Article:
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What Are the Different Types of Textile Raw Materials?

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  • Written By: Alex Newth
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  • Last Modified Date: 02 September 2016
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Textile raw materials are fibers, either naturally derived or synthetic, that are used to make clothes, blankets, towels and other textile items. Wool and silk are derived from living creatures — sheep and silkworms, respectively — and provide warmth or softness. Cotton and bamboo fibers are derived from plants, though bamboo tends to need extensive chemical work before it becomes a fiber. Nylon and polyester are made from petrochemicals and are synthetic. Different raw materials are often merged into a blend that allows the different fibers to complement one another.

Wool and silk are two textile raw materials that are derived from living creatures. Sheep primarily are used for wool, but camels and goats also can produce wool. This fabric is not known for being comfortable, but it is good at insulating, and the material is very absorbent. Silk is made from taking apart a silkworm’s cocoon and is known for being shiny, comfortable and soft.

Two plant-based raw materials for textiles are cotton and bamboo. Bamboo fiber is typically soft and somewhat stretchy, and bamboo plants grow quickly. To make bamboo into a fiber, harsh polymerized chemicals are required. Cotton is one of the oldest types of fabrics, and it is soft and absorbent. It can easily retain color and, because it is durable, printing on the cotton is usually easy.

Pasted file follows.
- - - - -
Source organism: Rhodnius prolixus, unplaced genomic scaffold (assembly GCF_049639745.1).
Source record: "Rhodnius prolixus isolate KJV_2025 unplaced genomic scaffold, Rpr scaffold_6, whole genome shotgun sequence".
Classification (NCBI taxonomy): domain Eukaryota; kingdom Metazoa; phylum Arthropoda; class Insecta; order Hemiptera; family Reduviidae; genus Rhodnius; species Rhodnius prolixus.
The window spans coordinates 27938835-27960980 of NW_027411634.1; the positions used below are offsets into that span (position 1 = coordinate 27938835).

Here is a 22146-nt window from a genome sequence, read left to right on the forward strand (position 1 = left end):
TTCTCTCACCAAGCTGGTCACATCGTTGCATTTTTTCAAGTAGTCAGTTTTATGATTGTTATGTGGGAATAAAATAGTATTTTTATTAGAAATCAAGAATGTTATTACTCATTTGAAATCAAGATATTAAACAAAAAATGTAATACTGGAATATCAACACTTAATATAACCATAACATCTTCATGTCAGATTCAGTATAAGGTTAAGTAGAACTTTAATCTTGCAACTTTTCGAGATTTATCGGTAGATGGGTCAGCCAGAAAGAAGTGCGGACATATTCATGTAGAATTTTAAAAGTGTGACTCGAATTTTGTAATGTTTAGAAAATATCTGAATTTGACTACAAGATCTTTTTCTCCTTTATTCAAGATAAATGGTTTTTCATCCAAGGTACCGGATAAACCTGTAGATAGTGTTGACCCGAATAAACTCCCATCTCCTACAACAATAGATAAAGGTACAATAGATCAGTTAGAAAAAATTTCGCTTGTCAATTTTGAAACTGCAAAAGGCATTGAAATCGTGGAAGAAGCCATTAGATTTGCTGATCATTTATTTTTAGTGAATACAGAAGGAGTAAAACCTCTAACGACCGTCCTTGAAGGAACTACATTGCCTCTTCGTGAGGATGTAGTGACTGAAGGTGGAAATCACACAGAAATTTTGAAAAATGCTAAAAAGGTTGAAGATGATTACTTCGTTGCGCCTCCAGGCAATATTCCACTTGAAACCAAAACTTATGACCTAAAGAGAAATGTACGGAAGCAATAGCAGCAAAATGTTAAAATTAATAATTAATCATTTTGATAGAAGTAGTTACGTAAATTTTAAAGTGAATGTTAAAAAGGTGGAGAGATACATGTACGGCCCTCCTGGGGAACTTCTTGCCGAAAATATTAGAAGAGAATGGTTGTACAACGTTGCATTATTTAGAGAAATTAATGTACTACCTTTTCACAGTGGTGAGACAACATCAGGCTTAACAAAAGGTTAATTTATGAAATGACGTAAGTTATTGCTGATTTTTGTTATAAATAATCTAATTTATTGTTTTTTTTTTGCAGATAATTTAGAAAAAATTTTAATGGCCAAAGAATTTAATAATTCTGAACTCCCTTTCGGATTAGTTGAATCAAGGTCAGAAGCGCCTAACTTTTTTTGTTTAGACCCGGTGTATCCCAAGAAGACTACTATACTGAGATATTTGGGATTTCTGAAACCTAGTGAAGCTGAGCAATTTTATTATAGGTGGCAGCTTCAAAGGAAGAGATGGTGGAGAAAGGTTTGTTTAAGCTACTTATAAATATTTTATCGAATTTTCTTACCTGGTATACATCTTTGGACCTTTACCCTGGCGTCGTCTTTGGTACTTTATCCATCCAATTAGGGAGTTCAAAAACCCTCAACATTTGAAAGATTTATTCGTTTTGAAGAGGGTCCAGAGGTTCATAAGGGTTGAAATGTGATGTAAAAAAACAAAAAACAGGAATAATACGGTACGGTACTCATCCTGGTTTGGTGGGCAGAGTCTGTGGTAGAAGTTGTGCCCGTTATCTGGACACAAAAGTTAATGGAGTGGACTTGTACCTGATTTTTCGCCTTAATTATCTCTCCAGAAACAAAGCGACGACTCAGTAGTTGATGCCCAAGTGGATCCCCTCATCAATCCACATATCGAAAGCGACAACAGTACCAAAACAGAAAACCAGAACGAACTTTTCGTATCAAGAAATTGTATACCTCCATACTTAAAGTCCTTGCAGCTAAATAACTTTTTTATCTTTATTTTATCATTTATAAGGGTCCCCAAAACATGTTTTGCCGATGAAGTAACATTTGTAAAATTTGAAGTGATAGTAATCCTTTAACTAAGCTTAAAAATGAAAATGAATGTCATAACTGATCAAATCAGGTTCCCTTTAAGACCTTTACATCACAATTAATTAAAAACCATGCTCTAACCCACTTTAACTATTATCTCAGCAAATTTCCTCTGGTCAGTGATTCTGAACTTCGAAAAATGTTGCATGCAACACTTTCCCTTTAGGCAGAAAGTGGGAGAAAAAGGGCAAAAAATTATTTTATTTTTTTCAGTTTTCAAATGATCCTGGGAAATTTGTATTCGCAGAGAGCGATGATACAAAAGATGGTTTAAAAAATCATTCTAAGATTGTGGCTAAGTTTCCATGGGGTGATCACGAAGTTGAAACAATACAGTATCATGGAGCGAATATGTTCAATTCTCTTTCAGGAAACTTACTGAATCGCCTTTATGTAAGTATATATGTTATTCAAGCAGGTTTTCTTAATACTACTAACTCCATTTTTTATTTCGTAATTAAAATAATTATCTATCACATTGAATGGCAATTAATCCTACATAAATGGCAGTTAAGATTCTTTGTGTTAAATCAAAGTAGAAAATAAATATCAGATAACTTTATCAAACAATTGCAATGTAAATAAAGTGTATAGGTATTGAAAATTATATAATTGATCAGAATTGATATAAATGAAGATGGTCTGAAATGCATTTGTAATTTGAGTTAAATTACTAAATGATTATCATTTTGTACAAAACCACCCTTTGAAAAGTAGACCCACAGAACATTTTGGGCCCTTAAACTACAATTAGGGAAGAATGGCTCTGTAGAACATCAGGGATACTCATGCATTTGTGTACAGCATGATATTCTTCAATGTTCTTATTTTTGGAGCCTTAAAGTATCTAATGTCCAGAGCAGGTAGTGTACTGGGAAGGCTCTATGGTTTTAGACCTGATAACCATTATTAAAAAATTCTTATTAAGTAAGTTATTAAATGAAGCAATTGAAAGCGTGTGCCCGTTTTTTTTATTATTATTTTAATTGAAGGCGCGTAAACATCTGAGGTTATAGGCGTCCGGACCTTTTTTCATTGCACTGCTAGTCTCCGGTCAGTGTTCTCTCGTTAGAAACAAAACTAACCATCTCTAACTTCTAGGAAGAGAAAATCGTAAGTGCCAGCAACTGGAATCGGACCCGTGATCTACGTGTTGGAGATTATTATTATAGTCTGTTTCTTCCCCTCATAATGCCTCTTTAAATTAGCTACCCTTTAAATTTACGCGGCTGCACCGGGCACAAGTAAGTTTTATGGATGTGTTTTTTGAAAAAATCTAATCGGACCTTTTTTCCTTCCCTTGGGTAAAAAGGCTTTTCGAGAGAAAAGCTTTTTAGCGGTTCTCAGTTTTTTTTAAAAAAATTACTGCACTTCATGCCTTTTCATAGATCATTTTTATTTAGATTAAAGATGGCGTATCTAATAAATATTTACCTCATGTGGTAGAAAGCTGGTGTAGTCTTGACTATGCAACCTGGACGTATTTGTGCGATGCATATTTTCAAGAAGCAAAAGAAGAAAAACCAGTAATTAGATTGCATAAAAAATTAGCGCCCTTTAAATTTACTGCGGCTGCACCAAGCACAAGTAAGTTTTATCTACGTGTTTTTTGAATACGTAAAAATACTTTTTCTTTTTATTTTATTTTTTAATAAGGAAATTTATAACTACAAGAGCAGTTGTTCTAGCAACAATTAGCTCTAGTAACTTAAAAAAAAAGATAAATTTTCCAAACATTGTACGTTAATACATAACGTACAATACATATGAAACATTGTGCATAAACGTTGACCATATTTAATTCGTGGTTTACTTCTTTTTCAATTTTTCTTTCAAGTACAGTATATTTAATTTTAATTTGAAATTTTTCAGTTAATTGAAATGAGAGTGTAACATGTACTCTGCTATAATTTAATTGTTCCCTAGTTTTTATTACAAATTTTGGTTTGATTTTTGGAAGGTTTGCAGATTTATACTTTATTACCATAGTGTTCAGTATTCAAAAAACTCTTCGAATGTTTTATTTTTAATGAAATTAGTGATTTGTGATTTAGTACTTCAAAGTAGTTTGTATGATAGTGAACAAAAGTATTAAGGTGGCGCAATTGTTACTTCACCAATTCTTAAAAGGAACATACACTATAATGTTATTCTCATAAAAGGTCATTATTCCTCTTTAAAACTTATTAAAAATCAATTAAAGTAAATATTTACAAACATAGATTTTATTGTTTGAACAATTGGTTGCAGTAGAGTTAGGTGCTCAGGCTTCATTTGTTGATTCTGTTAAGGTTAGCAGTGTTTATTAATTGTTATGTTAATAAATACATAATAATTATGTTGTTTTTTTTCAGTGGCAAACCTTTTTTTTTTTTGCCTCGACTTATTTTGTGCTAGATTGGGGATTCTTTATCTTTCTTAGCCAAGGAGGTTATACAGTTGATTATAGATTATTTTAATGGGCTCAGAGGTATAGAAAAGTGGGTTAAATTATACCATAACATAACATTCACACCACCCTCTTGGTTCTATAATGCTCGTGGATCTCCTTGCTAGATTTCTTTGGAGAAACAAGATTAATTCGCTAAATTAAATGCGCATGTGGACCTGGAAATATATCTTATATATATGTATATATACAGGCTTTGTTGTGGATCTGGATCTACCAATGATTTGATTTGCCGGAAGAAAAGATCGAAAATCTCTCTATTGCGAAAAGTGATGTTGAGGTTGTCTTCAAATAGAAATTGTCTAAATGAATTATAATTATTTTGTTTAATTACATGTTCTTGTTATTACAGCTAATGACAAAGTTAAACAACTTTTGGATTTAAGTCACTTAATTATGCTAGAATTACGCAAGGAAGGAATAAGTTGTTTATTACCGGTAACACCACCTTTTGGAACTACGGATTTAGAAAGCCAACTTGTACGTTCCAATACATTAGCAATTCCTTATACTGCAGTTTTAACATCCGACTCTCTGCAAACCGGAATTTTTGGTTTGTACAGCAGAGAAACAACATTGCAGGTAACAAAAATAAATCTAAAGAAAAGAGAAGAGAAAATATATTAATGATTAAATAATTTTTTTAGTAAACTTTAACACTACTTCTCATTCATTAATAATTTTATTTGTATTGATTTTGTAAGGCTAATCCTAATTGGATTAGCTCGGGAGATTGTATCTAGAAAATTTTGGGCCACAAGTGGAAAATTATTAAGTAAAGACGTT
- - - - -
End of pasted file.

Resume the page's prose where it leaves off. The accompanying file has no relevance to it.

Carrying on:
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Synthetic fibers are often counted as textile raw materials, even though they are not naturally derived. These synthetic fibers, such as nylon and polyester, require the use of petrochemicals either to create the fiber or as an additive. Nylon typically has elasticity and normally is used for swimwear, parachutes and sportswear. Polyester is sometimes used as a substitute for cotton; it tends to be a little shinier and does not wrinkle easily.

Blended textile raw materials combine two or more fiber types to create a product that merges the qualities of different fibers. For example, cotton and wool may be blended to create a warm garment that is more comfortable and has more stretch to it than a purely wool garment. There is typically one main fiber and a small percentage of other fibers, but some blends may merge equal amounts of different fibers. Another common reason to blend fibers is to make a fiber that can easily be dyed, so fewer materials are needed to create colorful clothes and other textile items.

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Ocelot60
Post 2

@spotiche5- Real and artificial silk are very similar, and most people who are not trained in textiles would not know the difference between the two materials. However, real silk is more durable and luxurious, in my opinion.

Another difference between real and artificial silk is that real silk is warm material that holds in heat. If you want to wear the look of silk in warm weather or to an event where you will be in the direct sun, you may want to choose artificial silk garments instead instead of authentic silk.

Spotiche5
Post 1

Does anyone have any thoughts about the difference between real and faux silk? Other than the real thing being more expensive and difficult to make, aren't they about the same?

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